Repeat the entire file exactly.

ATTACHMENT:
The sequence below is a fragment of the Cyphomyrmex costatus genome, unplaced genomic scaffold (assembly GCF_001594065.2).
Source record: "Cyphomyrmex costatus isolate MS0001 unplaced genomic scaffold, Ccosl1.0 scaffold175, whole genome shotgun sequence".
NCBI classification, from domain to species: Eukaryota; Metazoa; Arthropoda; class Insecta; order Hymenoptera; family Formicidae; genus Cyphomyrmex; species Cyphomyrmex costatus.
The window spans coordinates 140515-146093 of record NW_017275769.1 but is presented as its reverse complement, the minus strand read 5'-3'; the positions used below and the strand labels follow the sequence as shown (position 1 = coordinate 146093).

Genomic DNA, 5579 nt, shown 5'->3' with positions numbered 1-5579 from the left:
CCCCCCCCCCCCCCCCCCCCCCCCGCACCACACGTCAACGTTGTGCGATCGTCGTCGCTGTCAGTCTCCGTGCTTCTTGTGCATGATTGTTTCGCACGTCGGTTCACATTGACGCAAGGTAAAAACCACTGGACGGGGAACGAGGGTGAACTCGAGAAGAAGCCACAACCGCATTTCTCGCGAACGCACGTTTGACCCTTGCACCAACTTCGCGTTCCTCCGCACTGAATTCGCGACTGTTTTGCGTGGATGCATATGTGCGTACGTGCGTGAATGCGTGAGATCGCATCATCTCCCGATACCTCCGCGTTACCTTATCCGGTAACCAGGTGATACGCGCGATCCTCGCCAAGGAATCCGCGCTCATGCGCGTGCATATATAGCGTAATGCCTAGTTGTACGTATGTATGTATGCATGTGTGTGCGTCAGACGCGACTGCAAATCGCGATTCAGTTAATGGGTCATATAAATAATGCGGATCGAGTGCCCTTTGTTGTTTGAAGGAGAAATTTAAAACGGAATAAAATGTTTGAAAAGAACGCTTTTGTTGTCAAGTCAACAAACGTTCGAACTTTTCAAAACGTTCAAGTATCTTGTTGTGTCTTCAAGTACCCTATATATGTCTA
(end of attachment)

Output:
The sequence below is a fragment of the Cyphomyrmex costatus genome, unplaced genomic scaffold (assembly GCF_001594065.2).
Source record: "Cyphomyrmex costatus isolate MS0001 unplaced genomic scaffold, Ccosl1.0 scaffold175, whole genome shotgun sequence".
NCBI classification, from domain to species: Eukaryota; Metazoa; Arthropoda; class Insecta; order Hymenoptera; family Formicidae; genus Cyphomyrmex; species Cyphomyrmex costatus.
The window spans coordinates 140515-146093 of record NW_017275769.1 but is presented as its reverse complement, the minus strand read 5'-3'; the positions used below and the strand labels follow the sequence as shown (position 1 = coordinate 146093).

Genomic DNA, 5579 nt, shown 5'->3' with positions numbered 1-5579 from the left:
CCCCCCCCCCCCCCCCCCCCCCCCGCACCACACGTCAACGTTGTGCGATCGTCGTCGCTGTCAGTCTCCGTGCTTCTTGTGCATGATTGTTTCGCACGTCGGTTCACATTGACGCAAGGTAAAAACCACTGGACGGGGAACGAGGGTGAACTCGAGAAGAAGCCACAACCGCATTTCTCGCGAACGCACGTTTGACCCTTGCACCAACTTCGCGTTCCTCCGCACTGAATTCGCGACTGTTTTGCGTGGATGCATATGTGCGTACGTGCGTGAATGCGTGAGATCGCATCATCTCCCGATACCTCCGCGTTACCTTATCCGGTAACCAGGTGATACGCGCGATCCTCGCCAAGGAATCCGCGCTCATGCGCGTGCATATATAGCGTAATGCCTAGTTGTACGTATGTATGTATGCATGTGTGTGCGTCAGACGCGACTGCAAATCGCGATTCAGTTAATGGGTCATATAAATAATGCGGATCGAGTGCCCTTTGTTGTTTGAAGGAGAAATTTAAAACGGAATAAAATGTTTGAAAAGAACGCTTTTGTTGTCAAGTCAACAAACGTTCGAACTTTTCAAAACGTTCAAGTATCTTGTTGTGTCTTCAAGTACCCTATATATGTCTA